The main purpose for reading is comprehension. Students who reach high school level are expected to have developed their reading comprehension skills. High school students are asked to comprehend, analyze, synthesize and evaluate large amounts of information.
Most of the teachers of English observe in their classes that whenever the lesson is on reading, some of the students could hardly answer simple questions such as noting details which concern on the literal questions that can be found in the text and are directly stated. Most of them could not even make inferences about things not directly stated in the text. Others have difficulty recalling previous knowledge which they can make use to increase their reading comprehension.
Reading Comprehension is defined as the level of understanding of a text or message. This understanding comes from the interaction between the words that are written and how they trigger knowledge outside the text or message (Rayner, Foorman, Perfitti, Pesetsky & Seidenberg, 2001). Reading comprehension is a skill that can be strengthened and improved through more reading practice. Pressley (2003), as cited by Pardo (2004), stated that increasing vocabulary, extensive reading and critical reading are some of the practices that can be used to strengthen and refine the person’s ability to comprehend any text. However, reading comprehension fails for a number of reasons. One of the reasons is the lack of knowledge base. This deals on how much knowledge a reader has about the subject he or she is reading. When the reader is more familiar with the happenings in the text because they likely are similar in many ways to his or her own life experiences then he or she can easily generate the necessary inferences from the text.
Reading Comprehension according to Basaraba (2013) is a complex process that requires different building-block skills. One model of reading comprehension proposes that understanding what we read is really the result of three levels of skills: literal comprehension, inferential comprehension and evaluative comprehension.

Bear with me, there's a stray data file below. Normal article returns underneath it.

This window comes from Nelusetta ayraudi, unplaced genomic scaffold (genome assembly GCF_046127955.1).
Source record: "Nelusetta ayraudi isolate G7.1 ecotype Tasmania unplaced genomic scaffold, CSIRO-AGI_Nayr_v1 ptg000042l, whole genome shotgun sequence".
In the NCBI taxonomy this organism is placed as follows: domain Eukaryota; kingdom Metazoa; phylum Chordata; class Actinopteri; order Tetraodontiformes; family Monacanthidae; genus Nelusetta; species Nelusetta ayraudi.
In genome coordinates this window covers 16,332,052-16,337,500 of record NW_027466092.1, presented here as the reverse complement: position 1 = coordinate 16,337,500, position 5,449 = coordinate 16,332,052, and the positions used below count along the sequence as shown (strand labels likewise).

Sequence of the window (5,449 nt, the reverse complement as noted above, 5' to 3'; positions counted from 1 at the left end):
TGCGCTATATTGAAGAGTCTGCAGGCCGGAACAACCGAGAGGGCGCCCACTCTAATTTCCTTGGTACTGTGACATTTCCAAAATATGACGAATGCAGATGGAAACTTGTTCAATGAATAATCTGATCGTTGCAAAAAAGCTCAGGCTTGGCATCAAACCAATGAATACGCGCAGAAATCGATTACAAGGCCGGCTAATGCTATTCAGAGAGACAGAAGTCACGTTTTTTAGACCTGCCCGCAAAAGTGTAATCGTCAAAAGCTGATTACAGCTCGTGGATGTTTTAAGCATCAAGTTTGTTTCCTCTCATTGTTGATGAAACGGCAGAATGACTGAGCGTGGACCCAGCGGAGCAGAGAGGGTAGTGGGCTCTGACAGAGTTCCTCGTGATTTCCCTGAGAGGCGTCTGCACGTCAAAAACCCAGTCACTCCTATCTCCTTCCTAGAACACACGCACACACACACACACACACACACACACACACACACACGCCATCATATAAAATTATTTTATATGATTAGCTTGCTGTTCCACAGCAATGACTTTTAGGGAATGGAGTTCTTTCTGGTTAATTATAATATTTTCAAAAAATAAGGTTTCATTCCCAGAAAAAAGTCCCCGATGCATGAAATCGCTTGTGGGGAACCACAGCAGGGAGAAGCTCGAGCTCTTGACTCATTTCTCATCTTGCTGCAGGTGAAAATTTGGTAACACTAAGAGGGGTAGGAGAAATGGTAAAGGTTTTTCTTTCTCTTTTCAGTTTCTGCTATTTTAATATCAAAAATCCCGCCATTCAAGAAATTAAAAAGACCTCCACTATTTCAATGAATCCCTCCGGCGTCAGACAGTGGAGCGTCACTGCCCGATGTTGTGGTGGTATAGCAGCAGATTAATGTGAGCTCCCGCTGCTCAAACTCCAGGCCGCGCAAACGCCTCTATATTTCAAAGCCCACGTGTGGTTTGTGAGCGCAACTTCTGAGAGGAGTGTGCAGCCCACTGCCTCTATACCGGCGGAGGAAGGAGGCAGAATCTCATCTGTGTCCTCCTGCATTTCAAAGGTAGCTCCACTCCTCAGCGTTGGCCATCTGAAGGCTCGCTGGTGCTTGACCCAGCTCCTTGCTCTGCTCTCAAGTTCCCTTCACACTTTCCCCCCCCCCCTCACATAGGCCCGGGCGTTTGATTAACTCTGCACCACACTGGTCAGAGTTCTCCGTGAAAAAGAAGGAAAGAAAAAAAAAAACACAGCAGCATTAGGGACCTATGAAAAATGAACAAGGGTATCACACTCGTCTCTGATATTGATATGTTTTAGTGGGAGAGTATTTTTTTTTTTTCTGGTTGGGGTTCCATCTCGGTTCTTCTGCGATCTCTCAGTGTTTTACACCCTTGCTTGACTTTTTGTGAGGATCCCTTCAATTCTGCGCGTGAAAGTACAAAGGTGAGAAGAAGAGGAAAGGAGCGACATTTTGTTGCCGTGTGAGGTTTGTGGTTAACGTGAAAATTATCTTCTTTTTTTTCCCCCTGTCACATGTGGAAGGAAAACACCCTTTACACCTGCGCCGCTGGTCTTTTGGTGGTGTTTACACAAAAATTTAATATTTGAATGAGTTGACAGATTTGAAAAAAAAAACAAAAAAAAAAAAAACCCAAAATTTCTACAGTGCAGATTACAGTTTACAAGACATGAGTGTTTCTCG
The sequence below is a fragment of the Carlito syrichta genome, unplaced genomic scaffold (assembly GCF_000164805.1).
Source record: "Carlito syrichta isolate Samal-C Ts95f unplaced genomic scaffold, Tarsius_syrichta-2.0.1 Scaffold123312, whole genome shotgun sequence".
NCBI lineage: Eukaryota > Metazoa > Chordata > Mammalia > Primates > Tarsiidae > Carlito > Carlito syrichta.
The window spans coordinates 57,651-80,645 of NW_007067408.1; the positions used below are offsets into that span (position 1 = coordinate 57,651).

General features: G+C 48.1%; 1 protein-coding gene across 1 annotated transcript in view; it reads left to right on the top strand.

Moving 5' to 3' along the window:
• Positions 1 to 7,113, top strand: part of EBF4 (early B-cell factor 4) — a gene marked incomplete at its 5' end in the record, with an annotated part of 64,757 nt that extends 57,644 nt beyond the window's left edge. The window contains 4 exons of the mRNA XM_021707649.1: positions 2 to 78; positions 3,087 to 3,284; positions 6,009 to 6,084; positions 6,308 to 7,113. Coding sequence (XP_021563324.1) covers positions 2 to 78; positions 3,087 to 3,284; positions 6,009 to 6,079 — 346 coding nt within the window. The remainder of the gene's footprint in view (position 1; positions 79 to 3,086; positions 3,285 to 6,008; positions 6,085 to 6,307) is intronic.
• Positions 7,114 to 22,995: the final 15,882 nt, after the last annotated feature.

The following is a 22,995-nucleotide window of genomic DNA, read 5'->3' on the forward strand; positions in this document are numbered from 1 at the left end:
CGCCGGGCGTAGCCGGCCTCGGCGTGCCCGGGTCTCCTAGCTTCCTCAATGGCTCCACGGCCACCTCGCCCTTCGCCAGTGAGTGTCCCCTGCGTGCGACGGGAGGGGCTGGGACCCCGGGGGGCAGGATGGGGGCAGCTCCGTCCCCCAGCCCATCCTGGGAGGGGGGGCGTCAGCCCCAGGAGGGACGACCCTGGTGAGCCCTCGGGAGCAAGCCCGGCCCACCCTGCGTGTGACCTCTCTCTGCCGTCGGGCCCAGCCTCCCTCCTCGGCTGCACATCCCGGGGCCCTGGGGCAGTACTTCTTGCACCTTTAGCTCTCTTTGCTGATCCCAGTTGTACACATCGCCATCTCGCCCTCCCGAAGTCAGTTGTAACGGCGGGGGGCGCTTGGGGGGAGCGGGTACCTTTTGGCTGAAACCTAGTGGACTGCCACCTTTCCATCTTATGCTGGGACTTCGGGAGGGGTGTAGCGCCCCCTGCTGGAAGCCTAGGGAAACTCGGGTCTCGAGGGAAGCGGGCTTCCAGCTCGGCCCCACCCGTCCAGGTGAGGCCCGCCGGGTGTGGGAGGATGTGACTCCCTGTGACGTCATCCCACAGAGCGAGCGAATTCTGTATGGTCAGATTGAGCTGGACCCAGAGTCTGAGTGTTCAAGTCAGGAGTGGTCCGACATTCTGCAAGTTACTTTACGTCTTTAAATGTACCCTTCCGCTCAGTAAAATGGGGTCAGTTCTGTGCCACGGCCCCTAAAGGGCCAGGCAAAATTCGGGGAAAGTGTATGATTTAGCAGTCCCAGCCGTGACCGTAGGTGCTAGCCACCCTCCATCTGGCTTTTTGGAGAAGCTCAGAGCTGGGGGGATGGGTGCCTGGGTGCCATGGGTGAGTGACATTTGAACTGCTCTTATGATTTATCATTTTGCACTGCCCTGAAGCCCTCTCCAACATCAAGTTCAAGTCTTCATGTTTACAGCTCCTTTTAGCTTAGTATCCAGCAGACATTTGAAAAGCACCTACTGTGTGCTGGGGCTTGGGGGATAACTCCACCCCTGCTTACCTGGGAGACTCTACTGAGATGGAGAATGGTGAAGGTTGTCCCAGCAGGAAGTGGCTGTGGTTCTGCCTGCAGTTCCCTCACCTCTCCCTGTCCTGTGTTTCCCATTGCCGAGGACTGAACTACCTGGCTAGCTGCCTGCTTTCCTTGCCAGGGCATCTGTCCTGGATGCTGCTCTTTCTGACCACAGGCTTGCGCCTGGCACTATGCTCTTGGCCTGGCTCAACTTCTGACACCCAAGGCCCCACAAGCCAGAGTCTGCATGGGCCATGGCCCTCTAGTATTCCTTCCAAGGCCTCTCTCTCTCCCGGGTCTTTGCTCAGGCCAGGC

Reading is the true backbone of most learning. Everything starts with the written word — whether it’s math, science or even home economics. As students go up the educational ladder, more reading is usually required as subjects become more dense and challenging. (Philippine Star, 2010).
The DepEd reports that there has been a 21.36 percent increase in NAT results from 2006 to 2009. The 2009 NAT revealed a rise in Mean Percentage Score (MPS) of only 66.33 percent from 54.66 percent in 2006, which equates to an improvement of 11.67 percent. The percentage gains were in all subject areas and pointed to a steady improvement in the primary education of the country’s public school system.
In a 2007 interview, Dr. Yolanda Quijano, then head of the DepEd’s Bureau of Elementary Education, attributed “reading problems as the main culprit for the poor performance of some students in the NAT.” Her observation is indeed alarming. Hence, if a student’s reading comprehension is poor, chances are his or her performance in other subjects will be compromised (Philippine Star, 2010).
One of the best ways to increase reading comprehension among students is the question-answer technique where it enables students to prepare for reading and to understand while reading (Hendricks, et al., 1996). Thus, questioning technique can also be supported through the use of higher order thinking skills (HOTS) to increase reading comprehension among students.
Department of Education Secretary Br. Armin A. Luistro (2012) said that it is important to assess the reading capability of students because reading is the foundation of all academic learning. He added that if a pupil fails to master basic reading skills at the outset, it will be a constant struggle for them to get through other disciplines successfully, thus depriving them of the chance to become literate and productive individuals.
Tongson, Jr. (2005) as cited by Nangleg (2007) attests to the deterioration of reading skills of the pupils in the country when the Every Child a Reader Program (ECARP) has been implemented and the Bureau of Elementary Education (BEE) supports this program by developing the Philippine Informal Reading Inventory (Phil-IRI).
Phil-IRI is an assessment tool that evaluates the reading proficiency level of elementary school pupils. It is the first validated instrument that intends to measure the pupils’ reading comprehension level. The pupil’s word recognition and comprehension ability as well as his/her reading speed are informally assessed quantitatively and qualitatively through stories and passages. (http://www.depedMuntinlupa.com/images/gallery/22.pdf).
Snow, Burns. & Griffin (1998) suggested three initiatives to address the educational needs of children beyond grade three. One is putting what we now know about improving reading comprehension into practice. Next is building the knowledge base for improving reading comprehension. Another is developing policies to support improvements in practice and in research. According to the authors, initiatives to improve practice operate most effectively through teacher education and professional development programs. With regard to improving the knowledge base in reading comprehension, they believe that a child who builds up a strong general knowledge base in many different subjects will have better reading ability than a child who doesn’t. Indeed, students need to continue to read a lot, and to be guided to read books of an appropriate level, so that they have opportunities to practice reading skills, to learn new vocabulary items, and to be exposed to a variety of text.